6-Because Hamilton may think it is too big and important for your semi-pro proposal, just to be nice, so you say, we are going to oficialize the national stadium there and move the CSA there too. Wow, that sounds like Hamilton selling itself pretty cheap. It IS Hamilton after all. Let's move Parliament there too, just to make them happy about having to play in the shitty league you are proposing that they'll rightfully hate being involved with.

7-You are proposing that Edmonton, for example, move to USL to play against the Whitecaps reserves instead of Cosmos, to save money? 

In conclusion, you would prefer to see this league fail, for some reason you don't seem to want to tell us.

 

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18 minutes ago, baulderdash77 said:

I don't really see why the naysayers are so against the league.  Do they want to have Canada remain beholden to the US to set the soccer agenda for us?  

The league is happening so either get on board or get out of the way.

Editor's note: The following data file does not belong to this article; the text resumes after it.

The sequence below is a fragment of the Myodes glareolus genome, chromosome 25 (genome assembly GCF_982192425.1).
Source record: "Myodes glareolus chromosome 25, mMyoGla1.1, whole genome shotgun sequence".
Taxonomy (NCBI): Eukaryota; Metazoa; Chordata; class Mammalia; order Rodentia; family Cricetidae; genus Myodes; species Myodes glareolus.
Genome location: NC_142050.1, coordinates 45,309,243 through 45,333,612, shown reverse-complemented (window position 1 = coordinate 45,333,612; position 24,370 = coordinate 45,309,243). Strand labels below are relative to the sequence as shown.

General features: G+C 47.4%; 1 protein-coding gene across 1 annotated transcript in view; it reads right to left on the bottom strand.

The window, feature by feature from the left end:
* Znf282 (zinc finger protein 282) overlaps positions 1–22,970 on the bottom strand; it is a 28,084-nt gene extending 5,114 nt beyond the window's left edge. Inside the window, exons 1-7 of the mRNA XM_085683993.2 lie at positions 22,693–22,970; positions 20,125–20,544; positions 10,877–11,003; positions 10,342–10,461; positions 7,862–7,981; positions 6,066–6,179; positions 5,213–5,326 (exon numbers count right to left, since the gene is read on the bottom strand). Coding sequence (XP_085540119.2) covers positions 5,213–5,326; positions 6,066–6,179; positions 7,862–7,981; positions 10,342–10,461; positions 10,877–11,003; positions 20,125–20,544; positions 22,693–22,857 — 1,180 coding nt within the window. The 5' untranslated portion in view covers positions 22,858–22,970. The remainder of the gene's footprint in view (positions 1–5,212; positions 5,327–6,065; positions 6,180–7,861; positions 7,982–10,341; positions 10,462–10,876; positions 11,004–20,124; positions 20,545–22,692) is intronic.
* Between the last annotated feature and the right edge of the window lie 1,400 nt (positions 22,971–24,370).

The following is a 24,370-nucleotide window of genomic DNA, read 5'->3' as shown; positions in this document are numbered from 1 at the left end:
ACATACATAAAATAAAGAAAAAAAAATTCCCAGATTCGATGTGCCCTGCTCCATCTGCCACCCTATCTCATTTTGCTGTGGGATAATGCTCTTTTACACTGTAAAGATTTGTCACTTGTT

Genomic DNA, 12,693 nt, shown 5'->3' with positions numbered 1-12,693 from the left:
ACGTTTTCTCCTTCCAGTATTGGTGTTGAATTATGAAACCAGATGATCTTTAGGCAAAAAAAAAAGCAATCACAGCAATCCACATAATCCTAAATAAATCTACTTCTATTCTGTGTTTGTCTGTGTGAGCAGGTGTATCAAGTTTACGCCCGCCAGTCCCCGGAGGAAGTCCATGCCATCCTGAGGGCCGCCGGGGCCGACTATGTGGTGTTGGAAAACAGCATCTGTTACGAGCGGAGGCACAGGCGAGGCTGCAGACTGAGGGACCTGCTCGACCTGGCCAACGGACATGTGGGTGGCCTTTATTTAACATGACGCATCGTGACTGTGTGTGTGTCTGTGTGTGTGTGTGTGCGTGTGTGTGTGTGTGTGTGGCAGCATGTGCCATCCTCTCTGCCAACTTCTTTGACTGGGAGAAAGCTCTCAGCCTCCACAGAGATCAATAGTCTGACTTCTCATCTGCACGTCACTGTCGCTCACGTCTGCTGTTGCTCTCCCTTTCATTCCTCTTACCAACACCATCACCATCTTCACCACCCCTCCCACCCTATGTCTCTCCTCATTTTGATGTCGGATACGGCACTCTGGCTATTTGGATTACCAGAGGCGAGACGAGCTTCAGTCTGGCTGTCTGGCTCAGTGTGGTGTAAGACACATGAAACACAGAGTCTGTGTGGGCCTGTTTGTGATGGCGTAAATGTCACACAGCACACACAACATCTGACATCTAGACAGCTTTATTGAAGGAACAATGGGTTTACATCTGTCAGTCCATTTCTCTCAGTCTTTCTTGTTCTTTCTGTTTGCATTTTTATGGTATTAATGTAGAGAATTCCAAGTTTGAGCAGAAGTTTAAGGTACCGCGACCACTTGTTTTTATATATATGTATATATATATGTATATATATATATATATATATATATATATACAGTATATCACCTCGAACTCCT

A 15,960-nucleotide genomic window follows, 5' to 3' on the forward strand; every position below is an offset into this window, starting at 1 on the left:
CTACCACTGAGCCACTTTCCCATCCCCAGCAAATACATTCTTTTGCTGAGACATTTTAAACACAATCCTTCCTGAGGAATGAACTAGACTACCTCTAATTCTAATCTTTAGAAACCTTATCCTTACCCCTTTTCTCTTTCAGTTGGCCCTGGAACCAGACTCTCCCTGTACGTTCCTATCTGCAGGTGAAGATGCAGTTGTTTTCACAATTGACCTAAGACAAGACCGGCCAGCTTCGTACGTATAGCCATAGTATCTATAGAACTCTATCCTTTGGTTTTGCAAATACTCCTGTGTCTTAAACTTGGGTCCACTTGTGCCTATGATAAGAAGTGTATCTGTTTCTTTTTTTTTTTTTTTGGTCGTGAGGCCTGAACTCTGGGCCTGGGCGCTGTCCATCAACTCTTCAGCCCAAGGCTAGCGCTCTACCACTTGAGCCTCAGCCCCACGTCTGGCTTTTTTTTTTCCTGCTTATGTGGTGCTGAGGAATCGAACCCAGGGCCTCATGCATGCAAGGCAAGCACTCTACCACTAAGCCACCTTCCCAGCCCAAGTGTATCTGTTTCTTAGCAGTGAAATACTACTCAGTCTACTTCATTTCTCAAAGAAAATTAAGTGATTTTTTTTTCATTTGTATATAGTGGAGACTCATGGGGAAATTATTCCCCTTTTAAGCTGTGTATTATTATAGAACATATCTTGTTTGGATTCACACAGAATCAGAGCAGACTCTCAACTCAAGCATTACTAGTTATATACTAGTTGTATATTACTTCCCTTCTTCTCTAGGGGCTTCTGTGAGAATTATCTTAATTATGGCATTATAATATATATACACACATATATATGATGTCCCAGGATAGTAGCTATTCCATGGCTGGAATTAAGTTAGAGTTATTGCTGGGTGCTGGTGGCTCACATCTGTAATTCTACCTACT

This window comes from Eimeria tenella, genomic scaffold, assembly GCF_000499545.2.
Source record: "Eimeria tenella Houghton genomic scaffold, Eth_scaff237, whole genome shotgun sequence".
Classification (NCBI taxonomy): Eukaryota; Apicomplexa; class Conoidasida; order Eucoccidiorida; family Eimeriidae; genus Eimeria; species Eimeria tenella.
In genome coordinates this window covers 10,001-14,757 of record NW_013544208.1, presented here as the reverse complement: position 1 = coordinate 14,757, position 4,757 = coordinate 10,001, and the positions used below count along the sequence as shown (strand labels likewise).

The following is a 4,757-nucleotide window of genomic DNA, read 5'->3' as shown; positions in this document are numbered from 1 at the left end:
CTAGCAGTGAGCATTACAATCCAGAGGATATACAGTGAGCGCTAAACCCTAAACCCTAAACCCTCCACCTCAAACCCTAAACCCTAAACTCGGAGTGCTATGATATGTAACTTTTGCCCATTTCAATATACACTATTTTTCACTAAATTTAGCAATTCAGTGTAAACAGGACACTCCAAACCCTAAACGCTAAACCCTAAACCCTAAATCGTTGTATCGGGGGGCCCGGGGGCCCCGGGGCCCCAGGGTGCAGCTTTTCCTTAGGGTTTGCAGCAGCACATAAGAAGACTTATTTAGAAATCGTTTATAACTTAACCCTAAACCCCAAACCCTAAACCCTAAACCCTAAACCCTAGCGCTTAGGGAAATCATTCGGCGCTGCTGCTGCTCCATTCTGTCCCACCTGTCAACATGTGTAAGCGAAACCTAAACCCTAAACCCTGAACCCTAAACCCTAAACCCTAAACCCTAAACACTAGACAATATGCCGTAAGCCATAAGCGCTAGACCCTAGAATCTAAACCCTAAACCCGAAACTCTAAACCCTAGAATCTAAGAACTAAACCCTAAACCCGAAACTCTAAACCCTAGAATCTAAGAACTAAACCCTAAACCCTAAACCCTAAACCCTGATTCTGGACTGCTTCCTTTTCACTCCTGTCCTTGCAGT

I'm not anti C-league, but am not convinced that the plan they have is financially sound like they make it to be.  For the record, one of the posters above, who stated that the 1st MLS commissioner was asked for his input on the C-league proposal. You do realize that Doug Logan almost bankrupted MLS with his ideas and it wasn't till Garber came aboard that he had great insight on how MLS can survive and he turned the ship around to where it is now. I like that CSA is trying to think big.  Problem is that the CFL owners, who seems to be the C-league investors barely make a lot of revenue in each cities.  Some of the CFL franchises barely break even each season.  I have no idea how based on the scenarios they stated that they can make money and be in the black so quickly.  They made a lot of assumptions and some of those assumptions seem unrealistic like getting big crowds to the game.  Whether we like it or not, we are a small country population wise compared to our big neighbour south, so it makes sense to partner up with them on sports leagues.  I think the investors should make a realistic scenario rather than one that's theoretically driven.  I'll take a wait and see approach, but as I crunch numbers for a living on various industries, I'm not as optimistic with this current plan.  If they make it work, I'll eat crow and be happy that Canada has a domestic league.  If this doesn't work, well, I would hope they re-try the USL/ NASL route again.